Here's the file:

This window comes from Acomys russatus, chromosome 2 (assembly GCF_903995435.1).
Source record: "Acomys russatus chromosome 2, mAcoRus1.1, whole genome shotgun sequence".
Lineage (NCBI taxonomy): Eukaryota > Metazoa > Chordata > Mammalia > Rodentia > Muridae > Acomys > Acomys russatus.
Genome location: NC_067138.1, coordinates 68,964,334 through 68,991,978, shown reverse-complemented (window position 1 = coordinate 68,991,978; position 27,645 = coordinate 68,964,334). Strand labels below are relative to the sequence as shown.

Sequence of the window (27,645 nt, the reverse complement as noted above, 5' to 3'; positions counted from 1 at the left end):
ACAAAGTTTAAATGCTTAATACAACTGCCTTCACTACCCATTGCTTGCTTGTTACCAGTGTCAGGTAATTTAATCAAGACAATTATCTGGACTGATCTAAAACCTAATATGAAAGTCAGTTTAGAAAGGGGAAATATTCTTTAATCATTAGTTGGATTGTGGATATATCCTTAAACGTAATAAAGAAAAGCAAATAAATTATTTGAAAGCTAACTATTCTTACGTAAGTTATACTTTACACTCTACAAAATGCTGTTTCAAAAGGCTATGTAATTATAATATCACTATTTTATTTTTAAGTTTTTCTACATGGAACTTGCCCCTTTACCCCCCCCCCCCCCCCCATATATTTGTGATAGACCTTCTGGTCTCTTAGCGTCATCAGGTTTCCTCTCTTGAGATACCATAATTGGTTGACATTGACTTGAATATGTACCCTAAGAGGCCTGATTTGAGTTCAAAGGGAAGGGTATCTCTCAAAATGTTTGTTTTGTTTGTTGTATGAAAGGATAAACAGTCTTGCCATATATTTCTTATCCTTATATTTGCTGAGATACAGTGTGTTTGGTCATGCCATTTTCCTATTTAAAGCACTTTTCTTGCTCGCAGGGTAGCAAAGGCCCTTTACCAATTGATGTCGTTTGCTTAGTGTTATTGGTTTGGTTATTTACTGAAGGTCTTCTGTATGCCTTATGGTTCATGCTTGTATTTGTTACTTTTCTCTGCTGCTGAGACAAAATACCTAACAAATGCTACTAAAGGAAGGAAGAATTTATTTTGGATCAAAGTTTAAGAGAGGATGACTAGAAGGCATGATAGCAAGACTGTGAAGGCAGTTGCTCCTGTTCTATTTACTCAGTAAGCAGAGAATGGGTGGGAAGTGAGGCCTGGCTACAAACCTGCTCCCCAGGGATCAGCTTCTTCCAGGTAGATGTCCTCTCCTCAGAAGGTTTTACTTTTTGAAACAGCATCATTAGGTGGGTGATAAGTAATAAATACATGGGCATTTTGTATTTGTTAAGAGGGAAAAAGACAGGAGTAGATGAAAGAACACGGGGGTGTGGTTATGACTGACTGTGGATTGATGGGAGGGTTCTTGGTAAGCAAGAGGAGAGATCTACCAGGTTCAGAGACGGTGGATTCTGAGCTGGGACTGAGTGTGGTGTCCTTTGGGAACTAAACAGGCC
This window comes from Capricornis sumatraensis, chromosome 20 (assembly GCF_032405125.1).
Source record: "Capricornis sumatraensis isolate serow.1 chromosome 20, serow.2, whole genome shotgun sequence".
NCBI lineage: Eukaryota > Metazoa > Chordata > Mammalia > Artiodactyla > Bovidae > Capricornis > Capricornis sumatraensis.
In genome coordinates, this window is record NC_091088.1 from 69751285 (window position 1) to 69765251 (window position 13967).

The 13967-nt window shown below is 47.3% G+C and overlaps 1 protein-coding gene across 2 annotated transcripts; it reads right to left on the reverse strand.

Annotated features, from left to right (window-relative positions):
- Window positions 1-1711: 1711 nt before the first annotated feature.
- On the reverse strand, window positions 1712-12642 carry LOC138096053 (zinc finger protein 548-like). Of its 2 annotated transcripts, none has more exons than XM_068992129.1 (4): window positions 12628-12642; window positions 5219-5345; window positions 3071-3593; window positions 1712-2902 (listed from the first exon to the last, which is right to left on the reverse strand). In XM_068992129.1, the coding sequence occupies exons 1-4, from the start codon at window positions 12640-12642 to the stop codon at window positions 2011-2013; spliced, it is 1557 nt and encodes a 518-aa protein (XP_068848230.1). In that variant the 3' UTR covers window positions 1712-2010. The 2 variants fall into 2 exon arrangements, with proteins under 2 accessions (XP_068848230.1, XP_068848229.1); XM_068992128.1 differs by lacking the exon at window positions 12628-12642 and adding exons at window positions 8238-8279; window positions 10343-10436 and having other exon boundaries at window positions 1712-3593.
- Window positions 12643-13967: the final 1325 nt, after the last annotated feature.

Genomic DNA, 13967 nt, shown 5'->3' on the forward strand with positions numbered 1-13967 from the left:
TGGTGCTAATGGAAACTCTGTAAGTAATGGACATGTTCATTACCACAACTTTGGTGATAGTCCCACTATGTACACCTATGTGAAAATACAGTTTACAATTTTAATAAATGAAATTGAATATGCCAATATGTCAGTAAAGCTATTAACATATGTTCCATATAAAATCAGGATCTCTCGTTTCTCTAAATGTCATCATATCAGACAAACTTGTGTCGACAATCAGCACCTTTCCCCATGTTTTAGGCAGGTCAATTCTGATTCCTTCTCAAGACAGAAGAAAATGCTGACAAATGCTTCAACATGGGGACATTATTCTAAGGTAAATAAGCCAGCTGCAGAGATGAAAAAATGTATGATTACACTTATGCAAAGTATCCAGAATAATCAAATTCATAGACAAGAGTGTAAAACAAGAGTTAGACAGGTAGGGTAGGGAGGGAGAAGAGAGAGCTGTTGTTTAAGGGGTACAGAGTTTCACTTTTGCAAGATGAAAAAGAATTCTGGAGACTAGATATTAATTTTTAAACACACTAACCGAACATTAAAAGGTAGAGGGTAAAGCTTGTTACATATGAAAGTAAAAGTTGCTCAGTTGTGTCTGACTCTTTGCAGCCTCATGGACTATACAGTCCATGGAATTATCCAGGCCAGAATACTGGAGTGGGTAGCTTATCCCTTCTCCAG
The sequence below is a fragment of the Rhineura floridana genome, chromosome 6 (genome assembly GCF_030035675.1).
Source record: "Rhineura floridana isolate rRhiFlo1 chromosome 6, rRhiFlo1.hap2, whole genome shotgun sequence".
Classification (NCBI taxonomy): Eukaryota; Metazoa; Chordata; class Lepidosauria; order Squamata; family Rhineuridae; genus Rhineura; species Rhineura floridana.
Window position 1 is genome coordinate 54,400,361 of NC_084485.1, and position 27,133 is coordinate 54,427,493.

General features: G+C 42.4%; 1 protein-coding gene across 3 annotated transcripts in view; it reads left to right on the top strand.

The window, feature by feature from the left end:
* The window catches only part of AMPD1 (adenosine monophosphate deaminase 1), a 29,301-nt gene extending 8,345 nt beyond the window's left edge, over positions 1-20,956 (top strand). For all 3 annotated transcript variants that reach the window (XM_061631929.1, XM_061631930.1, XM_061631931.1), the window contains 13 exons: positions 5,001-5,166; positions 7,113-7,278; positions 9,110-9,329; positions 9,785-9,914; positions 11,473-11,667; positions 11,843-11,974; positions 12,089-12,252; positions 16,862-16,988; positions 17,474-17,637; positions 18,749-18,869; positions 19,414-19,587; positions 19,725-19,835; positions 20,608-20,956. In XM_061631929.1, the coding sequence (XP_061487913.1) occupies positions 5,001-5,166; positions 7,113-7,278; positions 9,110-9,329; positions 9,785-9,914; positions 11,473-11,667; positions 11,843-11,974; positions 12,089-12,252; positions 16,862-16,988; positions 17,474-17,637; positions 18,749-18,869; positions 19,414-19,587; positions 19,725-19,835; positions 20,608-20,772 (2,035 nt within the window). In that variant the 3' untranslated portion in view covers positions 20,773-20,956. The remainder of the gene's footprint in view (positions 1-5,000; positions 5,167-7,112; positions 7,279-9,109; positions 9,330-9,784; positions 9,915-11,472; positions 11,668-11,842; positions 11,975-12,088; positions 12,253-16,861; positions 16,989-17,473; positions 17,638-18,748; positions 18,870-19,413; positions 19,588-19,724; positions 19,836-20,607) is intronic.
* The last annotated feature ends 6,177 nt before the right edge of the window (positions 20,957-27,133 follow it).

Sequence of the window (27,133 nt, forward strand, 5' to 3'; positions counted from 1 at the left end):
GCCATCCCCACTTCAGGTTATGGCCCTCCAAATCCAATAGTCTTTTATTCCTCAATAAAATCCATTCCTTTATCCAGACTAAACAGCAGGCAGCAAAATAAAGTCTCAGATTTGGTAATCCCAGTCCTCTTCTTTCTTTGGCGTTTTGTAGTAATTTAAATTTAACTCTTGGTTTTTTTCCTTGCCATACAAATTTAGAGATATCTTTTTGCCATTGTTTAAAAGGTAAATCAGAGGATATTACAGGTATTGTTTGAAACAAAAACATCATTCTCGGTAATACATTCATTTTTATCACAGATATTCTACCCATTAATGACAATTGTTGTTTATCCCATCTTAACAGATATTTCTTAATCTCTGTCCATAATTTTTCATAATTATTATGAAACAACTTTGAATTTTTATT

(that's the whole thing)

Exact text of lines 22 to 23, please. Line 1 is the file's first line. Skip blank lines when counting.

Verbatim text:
General features: G+C 42.4%; 1 protein-coding gene across 3 annotated transcripts in view; it reads left to right on the top strand.

The window, feature by feature from the left end: